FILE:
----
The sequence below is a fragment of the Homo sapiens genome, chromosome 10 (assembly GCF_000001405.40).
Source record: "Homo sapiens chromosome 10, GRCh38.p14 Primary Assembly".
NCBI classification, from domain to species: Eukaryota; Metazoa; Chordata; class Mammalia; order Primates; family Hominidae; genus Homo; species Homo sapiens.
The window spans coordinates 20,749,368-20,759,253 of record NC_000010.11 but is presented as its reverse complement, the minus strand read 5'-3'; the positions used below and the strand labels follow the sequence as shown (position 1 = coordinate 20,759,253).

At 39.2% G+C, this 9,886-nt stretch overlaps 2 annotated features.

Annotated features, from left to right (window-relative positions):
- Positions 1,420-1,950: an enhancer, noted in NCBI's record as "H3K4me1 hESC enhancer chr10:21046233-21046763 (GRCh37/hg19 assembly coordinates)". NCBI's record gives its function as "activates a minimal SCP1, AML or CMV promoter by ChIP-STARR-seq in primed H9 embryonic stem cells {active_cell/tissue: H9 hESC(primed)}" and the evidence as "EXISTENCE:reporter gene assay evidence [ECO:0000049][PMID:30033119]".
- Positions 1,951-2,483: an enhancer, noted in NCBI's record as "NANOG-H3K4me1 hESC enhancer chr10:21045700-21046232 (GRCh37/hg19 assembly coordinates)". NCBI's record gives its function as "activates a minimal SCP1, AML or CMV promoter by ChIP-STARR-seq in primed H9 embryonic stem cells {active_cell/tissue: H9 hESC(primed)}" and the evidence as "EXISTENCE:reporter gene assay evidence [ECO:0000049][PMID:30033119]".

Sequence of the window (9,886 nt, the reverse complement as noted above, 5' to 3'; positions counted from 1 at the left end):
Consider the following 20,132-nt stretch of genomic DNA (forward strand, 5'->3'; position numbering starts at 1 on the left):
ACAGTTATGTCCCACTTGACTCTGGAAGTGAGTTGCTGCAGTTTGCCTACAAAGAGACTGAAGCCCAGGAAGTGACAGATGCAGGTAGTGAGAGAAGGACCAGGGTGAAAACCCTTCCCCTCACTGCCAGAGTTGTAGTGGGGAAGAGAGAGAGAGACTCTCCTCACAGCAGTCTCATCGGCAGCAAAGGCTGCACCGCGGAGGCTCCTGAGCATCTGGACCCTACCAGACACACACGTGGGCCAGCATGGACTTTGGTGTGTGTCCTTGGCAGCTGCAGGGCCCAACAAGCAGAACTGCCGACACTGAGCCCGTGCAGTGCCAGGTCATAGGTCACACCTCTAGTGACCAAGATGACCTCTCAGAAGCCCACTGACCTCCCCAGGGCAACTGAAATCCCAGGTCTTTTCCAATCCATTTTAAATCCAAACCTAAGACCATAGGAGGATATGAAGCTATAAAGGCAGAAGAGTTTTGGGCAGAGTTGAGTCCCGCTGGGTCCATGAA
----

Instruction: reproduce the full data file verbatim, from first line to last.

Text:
The sequence below is a fragment of the Homo sapiens genome, chromosome 10 (assembly GCF_000001405.40).
Source record: "Homo sapiens chromosome 10, GRCh38.p14 Primary Assembly".
NCBI classification, from domain to species: Eukaryota; Metazoa; Chordata; class Mammalia; order Primates; family Hominidae; genus Homo; species Homo sapiens.
The window spans coordinates 20,749,368-20,759,253 of record NC_000010.11 but is presented as its reverse complement, the minus strand read 5'-3'; the positions used below and the strand labels follow the sequence as shown (position 1 = coordinate 20,759,253).

At 39.2% G+C, this 9,886-nt stretch overlaps 2 annotated features.

Annotated features, from left to right (window-relative positions):
- Positions 1,420-1,950: an enhancer, noted in NCBI's record as "H3K4me1 hESC enhancer chr10:21046233-21046763 (GRCh37/hg19 assembly coordinates)". NCBI's record gives its function as "activates a minimal SCP1, AML or CMV promoter by ChIP-STARR-seq in primed H9 embryonic stem cells {active_cell/tissue: H9 hESC(primed)}" and the evidence as "EXISTENCE:reporter gene assay evidence [ECO:0000049][PMID:30033119]".
- Positions 1,951-2,483: an enhancer, noted in NCBI's record as "NANOG-H3K4me1 hESC enhancer chr10:21045700-21046232 (GRCh37/hg19 assembly coordinates)". NCBI's record gives its function as "activates a minimal SCP1, AML or CMV promoter by ChIP-STARR-seq in primed H9 embryonic stem cells {active_cell/tissue: H9 hESC(primed)}" and the evidence as "EXISTENCE:reporter gene assay evidence [ECO:0000049][PMID:30033119]".

Sequence of the window (9,886 nt, the reverse complement as noted above, 5' to 3'; positions counted from 1 at the left end):
Consider the following 20,132-nt stretch of genomic DNA (forward strand, 5'->3'; position numbering starts at 1 on the left):
ACAGTTATGTCCCACTTGACTCTGGAAGTGAGTTGCTGCAGTTTGCCTACAAAGAGACTGAAGCCCAGGAAGTGACAGATGCAGGTAGTGAGAGAAGGACCAGGGTGAAAACCCTTCCCCTCACTGCCAGAGTTGTAGTGGGGAAGAGAGAGAGAGACTCTCCTCACAGCAGTCTCATCGGCAGCAAAGGCTGCACCGCGGAGGCTCCTGAGCATCTGGACCCTACCAGACACACACGTGGGCCAGCATGGACTTTGGTGTGTGTCCTTGGCAGCTGCAGGGCCCAACAAGCAGAACTGCCGACACTGAGCCCGTGCAGTGCCAGGTCATAGGTCACACCTCTAGTGACCAAGATGACCTCTCAGAAGCCCACTGACCTCCCCAGGGCAACTGAAATCCCAGGTCTTTTCCAATCCATTTTAAATCCAAACCTAAGACCATAGGAGGATATGAAGCTATAAAGGCAGAAGAGTTTTGGGCAGAGTTGAGTCCCGCTGGGTCCATGAA